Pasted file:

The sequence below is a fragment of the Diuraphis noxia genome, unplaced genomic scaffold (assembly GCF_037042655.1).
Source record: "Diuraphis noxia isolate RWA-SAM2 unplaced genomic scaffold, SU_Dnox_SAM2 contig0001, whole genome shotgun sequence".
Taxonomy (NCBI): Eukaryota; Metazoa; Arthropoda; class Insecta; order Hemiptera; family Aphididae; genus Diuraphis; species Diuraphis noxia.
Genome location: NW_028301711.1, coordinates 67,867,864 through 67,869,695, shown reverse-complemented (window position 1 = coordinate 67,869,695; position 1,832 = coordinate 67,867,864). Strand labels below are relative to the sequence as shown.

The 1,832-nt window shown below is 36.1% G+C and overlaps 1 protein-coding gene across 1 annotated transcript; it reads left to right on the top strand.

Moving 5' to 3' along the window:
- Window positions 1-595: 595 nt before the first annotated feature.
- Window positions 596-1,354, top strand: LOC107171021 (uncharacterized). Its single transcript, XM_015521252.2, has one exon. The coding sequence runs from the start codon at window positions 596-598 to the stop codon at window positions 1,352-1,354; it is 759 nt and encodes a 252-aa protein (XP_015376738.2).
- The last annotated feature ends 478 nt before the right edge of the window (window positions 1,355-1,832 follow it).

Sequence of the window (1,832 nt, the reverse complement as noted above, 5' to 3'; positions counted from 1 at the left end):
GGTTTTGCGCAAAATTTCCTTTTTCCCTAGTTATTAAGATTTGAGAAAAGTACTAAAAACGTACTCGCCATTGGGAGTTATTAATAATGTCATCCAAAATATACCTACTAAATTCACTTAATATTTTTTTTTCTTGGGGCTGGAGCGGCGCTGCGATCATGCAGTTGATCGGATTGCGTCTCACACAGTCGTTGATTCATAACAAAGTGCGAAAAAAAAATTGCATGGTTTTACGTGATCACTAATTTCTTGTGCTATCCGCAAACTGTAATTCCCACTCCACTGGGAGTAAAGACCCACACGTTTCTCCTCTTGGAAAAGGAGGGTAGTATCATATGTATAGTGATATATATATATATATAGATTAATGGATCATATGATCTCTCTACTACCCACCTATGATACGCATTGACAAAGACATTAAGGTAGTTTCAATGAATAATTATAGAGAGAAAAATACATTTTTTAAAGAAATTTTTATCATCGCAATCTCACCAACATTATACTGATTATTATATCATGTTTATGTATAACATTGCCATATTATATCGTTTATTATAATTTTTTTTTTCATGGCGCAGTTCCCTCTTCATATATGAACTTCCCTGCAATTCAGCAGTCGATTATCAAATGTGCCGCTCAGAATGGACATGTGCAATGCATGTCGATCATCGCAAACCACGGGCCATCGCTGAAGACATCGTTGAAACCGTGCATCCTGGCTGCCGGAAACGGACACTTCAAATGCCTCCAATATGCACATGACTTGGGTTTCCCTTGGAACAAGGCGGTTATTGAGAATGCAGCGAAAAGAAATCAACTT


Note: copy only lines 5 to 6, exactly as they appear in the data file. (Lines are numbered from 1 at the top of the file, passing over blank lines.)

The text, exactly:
The 1,832-nt window shown below is 36.1% G+C and overlaps 1 protein-coding gene across 1 annotated transcript; it reads left to right on the top strand.

Moving 5' to 3' along the window: